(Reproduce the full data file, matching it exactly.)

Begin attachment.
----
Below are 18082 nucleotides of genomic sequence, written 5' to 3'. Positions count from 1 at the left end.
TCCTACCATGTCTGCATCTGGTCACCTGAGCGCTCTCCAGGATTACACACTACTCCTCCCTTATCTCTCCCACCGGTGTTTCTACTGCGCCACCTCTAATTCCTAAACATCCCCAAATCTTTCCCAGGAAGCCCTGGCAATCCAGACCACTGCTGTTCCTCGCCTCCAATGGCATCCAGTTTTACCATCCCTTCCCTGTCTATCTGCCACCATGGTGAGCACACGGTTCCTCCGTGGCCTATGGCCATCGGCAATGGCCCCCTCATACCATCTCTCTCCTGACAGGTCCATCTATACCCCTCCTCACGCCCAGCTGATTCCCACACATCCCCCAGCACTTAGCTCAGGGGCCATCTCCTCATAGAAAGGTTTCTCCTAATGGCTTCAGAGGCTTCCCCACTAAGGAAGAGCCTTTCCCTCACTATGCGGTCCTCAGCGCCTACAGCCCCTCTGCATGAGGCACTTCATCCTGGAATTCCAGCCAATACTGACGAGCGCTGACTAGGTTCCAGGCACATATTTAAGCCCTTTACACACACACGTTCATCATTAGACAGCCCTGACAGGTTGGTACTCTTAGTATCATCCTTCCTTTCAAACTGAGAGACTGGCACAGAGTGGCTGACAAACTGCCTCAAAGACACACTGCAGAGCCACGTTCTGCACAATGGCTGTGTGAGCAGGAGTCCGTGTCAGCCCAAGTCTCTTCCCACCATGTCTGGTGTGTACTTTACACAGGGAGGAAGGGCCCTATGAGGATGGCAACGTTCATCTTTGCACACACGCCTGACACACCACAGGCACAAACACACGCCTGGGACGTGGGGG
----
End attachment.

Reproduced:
Below are 18082 nucleotides of genomic sequence, written 5' to 3'. Positions count from 1 at the left end.
TCCTACCATGTCTGCATCTGGTCACCTGAGCGCTCTCCAGGATTACACACTACTCCTCCCTTATCTCTCCCACCGGTGTTTCTACTGCGCCACCTCTAATTCCTAAACATCCCCAAATCTTTCCCAGGAAGCCCTGGCAATCCAGACCACTGCTGTTCCTCGCCTCCAATGGCATCCAGTTTTACCATCCCTTCCCTGTCTATCTGCCACCATGGTGAGCACACGGTTCCTCCGTGGCCTATGGCCATCGGCAATGGCCCCCTCATACCATCTCTCTCCTGACAGGTCCATCTATACCCCTCCTCACGCCCAGCTGATTCCCACACATCCCCCAGCACTTAGCTCAGGGGCCATCTCCTCATAGAAAGGTTTCTCCTAATGGCTTCAGAGGCTTCCCCACTAAGGAAGAGCCTTTCCCTCACTATGCGGTCCTCAGCGCCTACAGCCCCTCTGCATGAGGCACTTCATCCTGGAATTCCAGCCAATACTGACGAGCGCTGACTAGGTTCCAGGCACATATTTAAGCCCTTTACACACACACGTTCATCATTAGACAGCCCTGACAGGTTGGTACTCTTAGTATCATCCTTCCTTTCAAACTGAGAGACTGGCACAGAGTGGCTGACAAACTGCCTCAAAGACACACTGCAGAGCCACGTTCTGCACAATGGCTGTGTGAGCAGGAGTCCGTGTCAGCCCAAGTCTCTTCCCACCATGTCTGGTGTGTACTTTACACAGGGAGGAAGGGCCCTATGAGGATGGCAACGTTCATCTTTGCACACACGCCTGACACACCACAGGCACAAACACACGCCTGGGACGTGGGGG